Canadians to receive developmental boost

IAN HUTCHINSON, QMI Agency

, Last Updated: 10:48 AM ET

The start of the 2010 golf season is a bit different for Canadians and that really has nothing to do with the absence of the world's No. 1 player, Tiger Woods, who draws more attention when he isn't on the PGA Tour than when he is spinning his magic on the golf course.

It's different this season because Canadians aren't keeping their eyes only on Mike Weir and Stephen Ames, but also paying attention to rookies Graham DeLaet and Chris Baryla. And when the LPGA Tour gets underway, newcomers Samantha Richdale and Lisa Meldrum will be sharing the spotlight with Lorie Kane and Alena Sharp.

The ascension of these four rookies to their respective major tours was part of a delightful summer of 2009 in which Canadians demonstrated to their countrymen that there is golf outside the PGA and LPGA, and in order to get to those tours, young players need to cut their teeth on mini tours and development circuits.

MORE TO COME

It might be wise for Canadian fans to keep that in mind because if last season was any indication, there will be more fireworks at the collegiate level from the likes of Matt Hill, Nick Taylor, Jennifer Kirby and Stephanie Sherlock, to name a few.

All of those players likely will be turning pro over the next few years -- certainly in time for golf's debut in the Olympics -- and there will be financial challenges for these young players.

That's why it was heartening to see RBC continue its role as Santa Claus to Canadian golf last week with three announcements, including a strengthening of its existing relationships with Weir and Ames, who each will carry RBC branding on his golf bag.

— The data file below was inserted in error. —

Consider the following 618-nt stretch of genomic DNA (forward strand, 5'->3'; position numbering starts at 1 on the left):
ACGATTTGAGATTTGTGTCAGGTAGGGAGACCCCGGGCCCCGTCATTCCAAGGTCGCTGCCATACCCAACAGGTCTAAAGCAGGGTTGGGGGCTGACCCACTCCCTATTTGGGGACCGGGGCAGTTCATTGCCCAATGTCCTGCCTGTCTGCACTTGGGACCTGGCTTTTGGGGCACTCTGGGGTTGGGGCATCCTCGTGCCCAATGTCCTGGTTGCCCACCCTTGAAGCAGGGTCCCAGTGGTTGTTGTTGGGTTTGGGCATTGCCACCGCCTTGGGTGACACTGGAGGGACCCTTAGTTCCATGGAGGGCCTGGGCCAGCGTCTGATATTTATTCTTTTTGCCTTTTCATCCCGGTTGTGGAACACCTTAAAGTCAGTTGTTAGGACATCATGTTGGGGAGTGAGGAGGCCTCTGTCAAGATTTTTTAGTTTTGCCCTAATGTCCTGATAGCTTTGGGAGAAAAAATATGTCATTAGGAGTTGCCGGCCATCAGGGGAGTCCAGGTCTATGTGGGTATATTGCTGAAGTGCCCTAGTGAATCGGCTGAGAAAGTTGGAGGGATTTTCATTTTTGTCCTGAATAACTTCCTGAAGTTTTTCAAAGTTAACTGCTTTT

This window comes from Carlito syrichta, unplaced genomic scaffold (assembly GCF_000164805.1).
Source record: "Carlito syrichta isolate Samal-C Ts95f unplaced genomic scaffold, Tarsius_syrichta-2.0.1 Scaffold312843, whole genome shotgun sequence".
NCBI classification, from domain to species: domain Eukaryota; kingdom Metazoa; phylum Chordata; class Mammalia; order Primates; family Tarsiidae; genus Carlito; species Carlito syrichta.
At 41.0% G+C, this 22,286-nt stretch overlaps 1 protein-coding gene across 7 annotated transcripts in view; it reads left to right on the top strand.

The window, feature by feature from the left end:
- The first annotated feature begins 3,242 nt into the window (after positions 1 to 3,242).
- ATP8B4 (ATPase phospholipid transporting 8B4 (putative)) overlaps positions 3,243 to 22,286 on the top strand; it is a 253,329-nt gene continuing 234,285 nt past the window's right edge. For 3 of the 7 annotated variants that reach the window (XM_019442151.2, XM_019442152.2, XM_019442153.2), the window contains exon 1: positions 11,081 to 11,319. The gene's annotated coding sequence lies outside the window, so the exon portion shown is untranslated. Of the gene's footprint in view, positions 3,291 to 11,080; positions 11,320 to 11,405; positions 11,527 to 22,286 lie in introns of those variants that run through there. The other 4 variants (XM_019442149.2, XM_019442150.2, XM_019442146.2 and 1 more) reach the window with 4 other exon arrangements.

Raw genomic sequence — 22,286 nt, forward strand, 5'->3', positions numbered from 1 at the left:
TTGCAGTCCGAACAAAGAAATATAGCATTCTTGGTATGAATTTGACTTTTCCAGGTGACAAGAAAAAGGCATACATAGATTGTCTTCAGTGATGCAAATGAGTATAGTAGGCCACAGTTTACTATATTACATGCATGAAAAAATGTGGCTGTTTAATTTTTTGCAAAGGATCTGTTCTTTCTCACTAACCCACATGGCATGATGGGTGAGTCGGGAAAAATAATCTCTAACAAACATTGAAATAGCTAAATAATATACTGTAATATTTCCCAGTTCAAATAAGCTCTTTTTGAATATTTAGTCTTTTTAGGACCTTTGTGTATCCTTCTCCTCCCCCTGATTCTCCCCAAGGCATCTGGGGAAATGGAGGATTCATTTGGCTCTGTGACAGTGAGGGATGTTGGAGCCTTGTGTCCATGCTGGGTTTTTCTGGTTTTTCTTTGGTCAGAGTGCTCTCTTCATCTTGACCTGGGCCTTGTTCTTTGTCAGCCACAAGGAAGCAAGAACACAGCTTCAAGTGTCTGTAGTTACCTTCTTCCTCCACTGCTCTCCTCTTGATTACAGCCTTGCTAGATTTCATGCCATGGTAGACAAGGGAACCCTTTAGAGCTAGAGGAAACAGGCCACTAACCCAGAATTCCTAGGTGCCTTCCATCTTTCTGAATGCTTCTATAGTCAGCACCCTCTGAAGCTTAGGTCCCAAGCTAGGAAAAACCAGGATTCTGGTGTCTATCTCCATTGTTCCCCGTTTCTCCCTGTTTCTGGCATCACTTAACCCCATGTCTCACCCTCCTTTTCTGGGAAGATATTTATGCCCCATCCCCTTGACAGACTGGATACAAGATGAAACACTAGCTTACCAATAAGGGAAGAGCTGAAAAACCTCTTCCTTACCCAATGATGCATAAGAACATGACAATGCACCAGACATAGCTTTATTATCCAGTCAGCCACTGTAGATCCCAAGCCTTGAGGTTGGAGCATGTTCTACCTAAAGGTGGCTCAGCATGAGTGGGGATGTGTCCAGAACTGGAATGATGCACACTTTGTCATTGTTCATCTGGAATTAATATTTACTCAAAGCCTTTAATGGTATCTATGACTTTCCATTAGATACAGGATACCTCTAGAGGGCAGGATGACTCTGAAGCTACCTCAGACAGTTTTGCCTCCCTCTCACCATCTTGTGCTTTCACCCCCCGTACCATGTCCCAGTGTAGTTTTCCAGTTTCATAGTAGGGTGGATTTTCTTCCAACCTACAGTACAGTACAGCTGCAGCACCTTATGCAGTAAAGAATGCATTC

It also was announced that RBC will help fund the Royal Canadian Golf Association's national amateur golf team program and the national championships. It also will offer a combination of funding, financial planning and bank services to players breaking on to the tours.

The company that breathed new life into the Canadian Open is noticing the development phase in a player's career and understands that they don't just suddenly appear on the top tours.

The development theme is something that is also getting attention from the golf industry with associations such as the RCGA, Canadian PGA and Canadian Tour discussing how to possibly support players and offer places to play in that mini tour/development gap between turning pro and the highest levels of the game.

Hopefully, those talks turn to implementation of programs. Weir agrees, recalling his own experience in that stage of his career.

"We've always been these independent guys that go out and try to either get a corporate sponsor or a businessman to kind of get you started in the right direction, somebody who loves golf that wants to help a young guy get going," Weir said.

'GREAT IDEA'

"If the RCGA and CPGA are thinking about setting aside some kind of fund to help some of these young guys, I think it's a great idea," he added.

"My own experience starting off, Huron Oaks (in Bright's Grove) had this fundraiser for me, a dinner, and it raised $10,000. I had some small corporate sponsors when I first got going, a small firm in London. Midland Walwyn gave me a little money and I did some corporate things for them.

"Bell gave me a cell phone to use on the Canadian Tour without any charges and that was huge.

"All those little things, they pay off and I was able to play well enough to stay afloat and keep things going from there," Weir said.

HUTCHGOLF@NETZERO.COM


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